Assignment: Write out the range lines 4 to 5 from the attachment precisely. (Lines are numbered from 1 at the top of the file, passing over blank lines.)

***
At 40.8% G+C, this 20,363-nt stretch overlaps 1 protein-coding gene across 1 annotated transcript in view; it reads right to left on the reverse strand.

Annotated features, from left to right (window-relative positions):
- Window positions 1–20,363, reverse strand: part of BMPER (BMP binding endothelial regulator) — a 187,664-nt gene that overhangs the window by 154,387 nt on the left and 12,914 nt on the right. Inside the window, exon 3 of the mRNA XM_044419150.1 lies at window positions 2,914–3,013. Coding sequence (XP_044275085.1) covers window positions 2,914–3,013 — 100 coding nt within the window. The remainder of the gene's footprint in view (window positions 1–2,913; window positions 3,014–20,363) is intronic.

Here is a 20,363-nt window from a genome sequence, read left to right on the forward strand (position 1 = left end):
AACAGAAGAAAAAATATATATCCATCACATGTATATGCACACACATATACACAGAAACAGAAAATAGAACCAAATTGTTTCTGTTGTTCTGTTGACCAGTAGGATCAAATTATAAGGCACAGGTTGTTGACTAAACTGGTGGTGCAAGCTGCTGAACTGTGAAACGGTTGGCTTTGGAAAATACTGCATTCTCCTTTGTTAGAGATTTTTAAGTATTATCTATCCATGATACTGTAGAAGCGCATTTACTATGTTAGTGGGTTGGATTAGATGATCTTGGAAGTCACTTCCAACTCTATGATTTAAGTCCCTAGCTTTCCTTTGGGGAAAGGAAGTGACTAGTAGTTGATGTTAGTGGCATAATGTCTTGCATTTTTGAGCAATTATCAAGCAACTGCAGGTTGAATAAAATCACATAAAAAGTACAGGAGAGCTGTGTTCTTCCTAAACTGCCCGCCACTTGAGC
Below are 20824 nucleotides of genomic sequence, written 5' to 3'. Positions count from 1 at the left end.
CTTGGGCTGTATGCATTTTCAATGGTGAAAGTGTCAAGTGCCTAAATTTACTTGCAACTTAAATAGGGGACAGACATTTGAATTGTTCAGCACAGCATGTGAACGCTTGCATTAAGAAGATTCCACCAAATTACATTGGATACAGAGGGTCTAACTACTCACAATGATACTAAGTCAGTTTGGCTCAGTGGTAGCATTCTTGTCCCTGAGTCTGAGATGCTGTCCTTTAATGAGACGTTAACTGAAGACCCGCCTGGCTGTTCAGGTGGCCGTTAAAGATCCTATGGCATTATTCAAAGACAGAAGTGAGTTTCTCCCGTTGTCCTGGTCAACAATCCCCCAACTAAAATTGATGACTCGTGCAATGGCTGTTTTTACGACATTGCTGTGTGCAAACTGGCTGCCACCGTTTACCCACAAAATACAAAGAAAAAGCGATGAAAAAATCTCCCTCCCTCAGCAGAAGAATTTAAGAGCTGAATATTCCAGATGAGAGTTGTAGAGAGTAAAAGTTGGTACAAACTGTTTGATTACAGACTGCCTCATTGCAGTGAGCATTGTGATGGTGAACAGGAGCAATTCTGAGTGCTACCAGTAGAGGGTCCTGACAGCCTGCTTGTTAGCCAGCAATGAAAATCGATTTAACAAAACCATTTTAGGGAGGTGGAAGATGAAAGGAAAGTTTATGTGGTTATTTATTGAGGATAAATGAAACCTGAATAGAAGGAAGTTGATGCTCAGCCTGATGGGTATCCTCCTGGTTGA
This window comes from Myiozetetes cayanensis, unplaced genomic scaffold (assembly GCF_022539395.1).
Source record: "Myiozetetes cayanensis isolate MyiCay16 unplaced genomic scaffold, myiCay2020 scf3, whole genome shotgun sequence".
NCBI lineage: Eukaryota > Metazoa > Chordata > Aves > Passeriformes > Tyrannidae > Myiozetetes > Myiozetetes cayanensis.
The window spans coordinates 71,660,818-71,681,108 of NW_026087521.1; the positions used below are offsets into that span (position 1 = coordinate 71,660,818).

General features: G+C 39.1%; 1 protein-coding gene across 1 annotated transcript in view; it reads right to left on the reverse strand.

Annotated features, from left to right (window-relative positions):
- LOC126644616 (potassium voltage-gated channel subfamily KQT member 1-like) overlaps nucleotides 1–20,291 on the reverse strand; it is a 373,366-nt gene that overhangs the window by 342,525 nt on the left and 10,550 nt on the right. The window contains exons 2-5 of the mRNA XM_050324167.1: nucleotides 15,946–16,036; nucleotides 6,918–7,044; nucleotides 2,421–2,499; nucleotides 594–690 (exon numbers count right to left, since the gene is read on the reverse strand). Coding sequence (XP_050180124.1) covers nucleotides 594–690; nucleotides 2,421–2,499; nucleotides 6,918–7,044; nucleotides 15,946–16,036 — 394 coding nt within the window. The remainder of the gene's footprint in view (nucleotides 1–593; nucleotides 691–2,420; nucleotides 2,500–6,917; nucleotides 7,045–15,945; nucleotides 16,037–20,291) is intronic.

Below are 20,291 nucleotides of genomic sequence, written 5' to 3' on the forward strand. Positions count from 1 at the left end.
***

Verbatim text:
Here is a 20,363-nt window from a genome sequence, read left to right on the forward strand (position 1 = left end):
AACAGAAGAAAAAATATATATCCATCACATGTATATGCACACACATATACACAGAAACAGAAAATAGAACCAAATTGTTTCTGTTGTTCTGTTGACCAGTAGGATCAAATTATAAGGCACAGGTTGTTGACTAAACTGGTGGTGCAAGCTGCTGAACTGTGAAACGGTTGGCTTTGGAAAATACTGCATTCTCCTTTGTTAGAGATTTTTAAGTATTATCTATCCATGATACTGTAGAAGCGCATTTACTATGTTAGTGGGTTGGATTAGATGATCTTGGAAGTCACTTCCAACTCTATGATTTAAGTCCCTAGCTTTCCTTTGGGGAAAGGAAGTGACTAGTAGTTGATGTTAGTGGCATAATGTCTTGCATTTTTGAGCAATTATCAAGCAACTGCAGGTTGAATAAAATCACATAAAAAGTACAGGAGAGCTGTGTTCTTCCTAAACTGCCCGCCACTTGAGC